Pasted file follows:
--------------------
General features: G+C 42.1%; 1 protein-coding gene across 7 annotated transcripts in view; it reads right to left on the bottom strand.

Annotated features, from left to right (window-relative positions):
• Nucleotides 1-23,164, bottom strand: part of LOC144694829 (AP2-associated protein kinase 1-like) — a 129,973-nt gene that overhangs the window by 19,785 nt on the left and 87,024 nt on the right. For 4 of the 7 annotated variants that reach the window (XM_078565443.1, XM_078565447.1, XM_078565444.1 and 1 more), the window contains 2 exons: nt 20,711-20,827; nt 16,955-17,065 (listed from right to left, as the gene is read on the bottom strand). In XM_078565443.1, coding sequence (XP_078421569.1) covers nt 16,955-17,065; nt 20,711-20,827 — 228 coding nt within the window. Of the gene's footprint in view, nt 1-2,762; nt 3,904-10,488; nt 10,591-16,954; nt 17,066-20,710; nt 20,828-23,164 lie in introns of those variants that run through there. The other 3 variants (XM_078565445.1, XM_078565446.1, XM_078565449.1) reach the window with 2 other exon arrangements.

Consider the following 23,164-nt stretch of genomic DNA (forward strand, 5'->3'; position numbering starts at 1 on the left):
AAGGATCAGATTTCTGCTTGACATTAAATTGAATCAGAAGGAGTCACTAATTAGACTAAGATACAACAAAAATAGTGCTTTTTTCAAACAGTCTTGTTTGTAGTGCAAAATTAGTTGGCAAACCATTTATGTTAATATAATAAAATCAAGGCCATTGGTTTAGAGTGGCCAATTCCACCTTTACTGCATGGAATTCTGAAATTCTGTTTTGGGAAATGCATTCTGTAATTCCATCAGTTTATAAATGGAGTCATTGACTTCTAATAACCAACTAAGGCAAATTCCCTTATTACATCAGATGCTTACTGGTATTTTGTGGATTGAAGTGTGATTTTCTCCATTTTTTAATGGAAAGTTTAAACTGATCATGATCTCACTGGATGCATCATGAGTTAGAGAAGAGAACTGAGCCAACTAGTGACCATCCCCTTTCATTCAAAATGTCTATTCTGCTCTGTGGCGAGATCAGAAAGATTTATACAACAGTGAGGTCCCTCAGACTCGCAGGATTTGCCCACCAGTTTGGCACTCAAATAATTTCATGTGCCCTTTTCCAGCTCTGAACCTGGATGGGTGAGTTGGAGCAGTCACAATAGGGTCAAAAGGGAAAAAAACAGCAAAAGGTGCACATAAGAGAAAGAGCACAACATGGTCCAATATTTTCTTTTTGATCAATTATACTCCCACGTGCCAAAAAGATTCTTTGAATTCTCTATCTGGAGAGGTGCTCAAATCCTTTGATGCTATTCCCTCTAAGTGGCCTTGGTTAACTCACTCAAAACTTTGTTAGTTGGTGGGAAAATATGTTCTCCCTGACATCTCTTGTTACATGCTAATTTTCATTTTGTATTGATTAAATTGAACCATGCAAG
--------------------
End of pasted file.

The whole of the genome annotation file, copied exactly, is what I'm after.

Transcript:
General features: G+C 42.1%; 1 protein-coding gene across 7 annotated transcripts in view; it reads right to left on the bottom strand.

Annotated features, from left to right (window-relative positions):
• Nucleotides 1-23,164, bottom strand: part of LOC144694829 (AP2-associated protein kinase 1-like) — a 129,973-nt gene that overhangs the window by 19,785 nt on the left and 87,024 nt on the right. For 4 of the 7 annotated variants that reach the window (XM_078565443.1, XM_078565447.1, XM_078565444.1 and 1 more), the window contains 2 exons: nt 20,711-20,827; nt 16,955-17,065 (listed from right to left, as the gene is read on the bottom strand). In XM_078565443.1, coding sequence (XP_078421569.1) covers nt 16,955-17,065; nt 20,711-20,827 — 228 coding nt within the window. Of the gene's footprint in view, nt 1-2,762; nt 3,904-10,488; nt 10,591-16,954; nt 17,066-20,710; nt 20,828-23,164 lie in introns of those variants that run through there. The other 3 variants (XM_078565445.1, XM_078565446.1, XM_078565449.1) reach the window with 2 other exon arrangements.

Consider the following 23,164-nt stretch of genomic DNA (forward strand, 5'->3'; position numbering starts at 1 on the left):
AAGGATCAGATTTCTGCTTGACATTAAATTGAATCAGAAGGAGTCACTAATTAGACTAAGATACAACAAAAATAGTGCTTTTTTCAAACAGTCTTGTTTGTAGTGCAAAATTAGTTGGCAAACCATTTATGTTAATATAATAAAATCAAGGCCATTGGTTTAGAGTGGCCAATTCCACCTTTACTGCATGGAATTCTGAAATTCTGTTTTGGGAAATGCATTCTGTAATTCCATCAGTTTATAAATGGAGTCATTGACTTCTAATAACCAACTAAGGCAAATTCCCTTATTACATCAGATGCTTACTGGTATTTTGTGGATTGAAGTGTGATTTTCTCCATTTTTTAATGGAAAGTTTAAACTGATCATGATCTCACTGGATGCATCATGAGTTAGAGAAGAGAACTGAGCCAACTAGTGACCATCCCCTTTCATTCAAAATGTCTATTCTGCTCTGTGGCGAGATCAGAAAGATTTATACAACAGTGAGGTCCCTCAGACTCGCAGGATTTGCCCACCAGTTTGGCACTCAAATAATTTCATGTGCCCTTTTCCAGCTCTGAACCTGGATGGGTGAGTTGGAGCAGTCACAATAGGGTCAAAAGGGAAAAAAACAGCAAAAGGTGCACATAAGAGAAAGAGCACAACATGGTCCAATATTTTCTTTTTGATCAATTATACTCCCACGTGCCAAAAAGATTCTTTGAATTCTCTATCTGGAGAGGTGCTCAAATCCTTTGATGCTATTCCCTCTAAGTGGCCTTGGTTAACTCACTCAAAACTTTGTTAGTTGGTGGGAAAATATGTTCTCCCTGACATCTCTTGTTACATGCTAATTTTCATTTTGTATTGATTAAATTGAACCATGCAAG